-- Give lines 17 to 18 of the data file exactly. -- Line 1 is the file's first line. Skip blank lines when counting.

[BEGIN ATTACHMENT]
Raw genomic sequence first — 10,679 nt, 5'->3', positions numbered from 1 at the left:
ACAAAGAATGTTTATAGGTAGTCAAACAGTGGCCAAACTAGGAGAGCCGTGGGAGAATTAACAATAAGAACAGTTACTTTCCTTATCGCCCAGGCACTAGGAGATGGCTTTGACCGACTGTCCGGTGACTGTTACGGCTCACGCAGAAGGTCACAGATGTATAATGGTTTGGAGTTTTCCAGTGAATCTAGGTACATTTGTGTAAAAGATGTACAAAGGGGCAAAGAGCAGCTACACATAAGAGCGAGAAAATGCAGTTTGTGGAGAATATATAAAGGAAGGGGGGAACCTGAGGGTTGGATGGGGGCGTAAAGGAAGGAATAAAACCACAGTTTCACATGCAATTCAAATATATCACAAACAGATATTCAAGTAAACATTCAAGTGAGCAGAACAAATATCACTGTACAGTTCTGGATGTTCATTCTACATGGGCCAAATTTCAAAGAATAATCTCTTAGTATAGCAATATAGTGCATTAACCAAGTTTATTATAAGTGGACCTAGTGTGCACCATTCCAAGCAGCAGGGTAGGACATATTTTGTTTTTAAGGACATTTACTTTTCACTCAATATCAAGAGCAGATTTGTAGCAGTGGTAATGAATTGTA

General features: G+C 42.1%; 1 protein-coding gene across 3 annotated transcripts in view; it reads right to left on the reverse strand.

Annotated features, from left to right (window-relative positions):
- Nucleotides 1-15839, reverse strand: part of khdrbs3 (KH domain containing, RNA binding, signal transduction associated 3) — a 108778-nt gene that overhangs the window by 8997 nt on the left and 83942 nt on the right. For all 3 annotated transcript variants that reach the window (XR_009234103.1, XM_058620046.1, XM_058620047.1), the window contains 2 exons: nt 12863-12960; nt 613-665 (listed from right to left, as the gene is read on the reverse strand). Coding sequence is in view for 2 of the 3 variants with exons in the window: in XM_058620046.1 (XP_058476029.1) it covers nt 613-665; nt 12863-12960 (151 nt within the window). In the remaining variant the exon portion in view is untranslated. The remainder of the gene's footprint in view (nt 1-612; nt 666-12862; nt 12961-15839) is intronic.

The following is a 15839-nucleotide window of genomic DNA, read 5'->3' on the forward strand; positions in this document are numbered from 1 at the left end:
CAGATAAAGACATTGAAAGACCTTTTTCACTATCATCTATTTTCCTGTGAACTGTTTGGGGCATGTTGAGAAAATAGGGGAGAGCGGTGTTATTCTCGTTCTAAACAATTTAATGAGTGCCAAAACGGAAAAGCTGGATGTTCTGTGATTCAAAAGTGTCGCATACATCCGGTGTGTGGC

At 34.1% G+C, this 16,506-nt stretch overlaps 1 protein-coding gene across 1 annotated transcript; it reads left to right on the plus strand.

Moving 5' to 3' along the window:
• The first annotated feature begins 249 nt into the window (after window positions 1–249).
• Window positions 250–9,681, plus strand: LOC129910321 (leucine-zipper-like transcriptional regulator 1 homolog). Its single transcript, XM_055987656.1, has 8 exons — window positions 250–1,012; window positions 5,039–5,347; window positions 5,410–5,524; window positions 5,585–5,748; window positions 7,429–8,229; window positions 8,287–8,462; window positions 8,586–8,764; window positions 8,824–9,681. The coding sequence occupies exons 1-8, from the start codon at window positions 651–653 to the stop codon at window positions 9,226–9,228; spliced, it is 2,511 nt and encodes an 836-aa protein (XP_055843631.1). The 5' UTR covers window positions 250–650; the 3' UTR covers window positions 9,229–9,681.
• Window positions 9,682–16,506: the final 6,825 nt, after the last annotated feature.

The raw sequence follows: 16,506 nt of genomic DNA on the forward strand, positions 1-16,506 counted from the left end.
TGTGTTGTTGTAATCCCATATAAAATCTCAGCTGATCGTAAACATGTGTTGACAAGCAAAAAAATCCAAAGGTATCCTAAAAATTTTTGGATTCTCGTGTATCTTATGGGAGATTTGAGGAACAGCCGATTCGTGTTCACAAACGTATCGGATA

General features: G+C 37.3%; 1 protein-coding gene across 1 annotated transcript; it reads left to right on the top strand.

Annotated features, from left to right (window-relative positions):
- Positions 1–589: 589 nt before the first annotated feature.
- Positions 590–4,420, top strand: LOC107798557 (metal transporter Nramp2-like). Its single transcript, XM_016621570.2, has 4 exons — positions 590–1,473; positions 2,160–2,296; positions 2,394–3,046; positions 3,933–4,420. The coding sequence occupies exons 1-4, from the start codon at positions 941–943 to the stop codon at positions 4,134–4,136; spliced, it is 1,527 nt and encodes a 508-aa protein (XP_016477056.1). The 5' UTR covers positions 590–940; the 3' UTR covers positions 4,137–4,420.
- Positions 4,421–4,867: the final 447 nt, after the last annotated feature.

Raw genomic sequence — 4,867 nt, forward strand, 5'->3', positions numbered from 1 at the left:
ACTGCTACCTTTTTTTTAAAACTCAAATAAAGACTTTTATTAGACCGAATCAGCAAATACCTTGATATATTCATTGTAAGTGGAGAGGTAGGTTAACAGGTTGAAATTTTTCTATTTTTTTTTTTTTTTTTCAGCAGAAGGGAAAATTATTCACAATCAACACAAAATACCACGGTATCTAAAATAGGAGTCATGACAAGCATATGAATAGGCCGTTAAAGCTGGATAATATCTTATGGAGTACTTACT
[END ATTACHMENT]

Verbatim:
- Positions 1–589: 589 nt before the first annotated feature.
- Positions 590–4,420, top strand: LOC107798557 (metal transporter Nramp2-like). Its single transcript, XM_016621570.2, has 4 exons — positions 590–1,473; positions 2,160–2,296; positions 2,394–3,046; positions 3,933–4,420. The coding sequence occupies exons 1-4, from the start codon at positions 941–943 to the stop codon at positions 4,134–4,136; spliced, it is 1,527 nt and encodes a 508-aa protein (XP_016477056.1). The 5' UTR covers positions 590–940; the 3' UTR covers positions 4,137–4,420.